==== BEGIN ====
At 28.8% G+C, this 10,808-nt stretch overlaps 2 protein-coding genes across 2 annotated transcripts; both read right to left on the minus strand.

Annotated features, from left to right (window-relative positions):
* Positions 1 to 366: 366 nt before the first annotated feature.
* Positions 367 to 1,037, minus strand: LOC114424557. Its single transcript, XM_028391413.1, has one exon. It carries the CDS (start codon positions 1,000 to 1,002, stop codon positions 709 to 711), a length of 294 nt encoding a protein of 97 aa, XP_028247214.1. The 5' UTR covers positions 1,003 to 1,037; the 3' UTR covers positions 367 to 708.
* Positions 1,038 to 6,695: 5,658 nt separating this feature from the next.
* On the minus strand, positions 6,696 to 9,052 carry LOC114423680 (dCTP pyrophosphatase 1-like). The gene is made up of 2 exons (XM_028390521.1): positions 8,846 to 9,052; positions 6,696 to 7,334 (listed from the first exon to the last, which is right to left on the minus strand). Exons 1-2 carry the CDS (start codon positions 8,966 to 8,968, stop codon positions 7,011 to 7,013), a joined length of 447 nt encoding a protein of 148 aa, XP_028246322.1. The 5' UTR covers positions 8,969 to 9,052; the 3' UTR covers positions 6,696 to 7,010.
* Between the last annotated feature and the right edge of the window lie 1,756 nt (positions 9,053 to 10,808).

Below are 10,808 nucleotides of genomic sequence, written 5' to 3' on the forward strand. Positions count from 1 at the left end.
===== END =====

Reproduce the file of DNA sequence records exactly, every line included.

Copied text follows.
At 28.8% G+C, this 10,808-nt stretch overlaps 2 protein-coding genes across 2 annotated transcripts; both read right to left on the minus strand.

Annotated features, from left to right (window-relative positions):
* Positions 1 to 366: 366 nt before the first annotated feature.
* Positions 367 to 1,037, minus strand: LOC114424557. Its single transcript, XM_028391413.1, has one exon. It carries the CDS (start codon positions 1,000 to 1,002, stop codon positions 709 to 711), a length of 294 nt encoding a protein of 97 aa, XP_028247214.1. The 5' UTR covers positions 1,003 to 1,037; the 3' UTR covers positions 367 to 708.
* Positions 1,038 to 6,695: 5,658 nt separating this feature from the next.
* On the minus strand, positions 6,696 to 9,052 carry LOC114423680 (dCTP pyrophosphatase 1-like). The gene is made up of 2 exons (XM_028390521.1): positions 8,846 to 9,052; positions 6,696 to 7,334 (listed from the first exon to the last, which is right to left on the minus strand). Exons 1-2 carry the CDS (start codon positions 8,966 to 8,968, stop codon positions 7,011 to 7,013), a joined length of 447 nt encoding a protein of 148 aa, XP_028246322.1. The 5' UTR covers positions 8,969 to 9,052; the 3' UTR covers positions 6,696 to 7,010.
* Between the last annotated feature and the right edge of the window lie 1,756 nt (positions 9,053 to 10,808).

Below are 10,808 nucleotides of genomic sequence, written 5' to 3' on the forward strand. Positions count from 1 at the left end.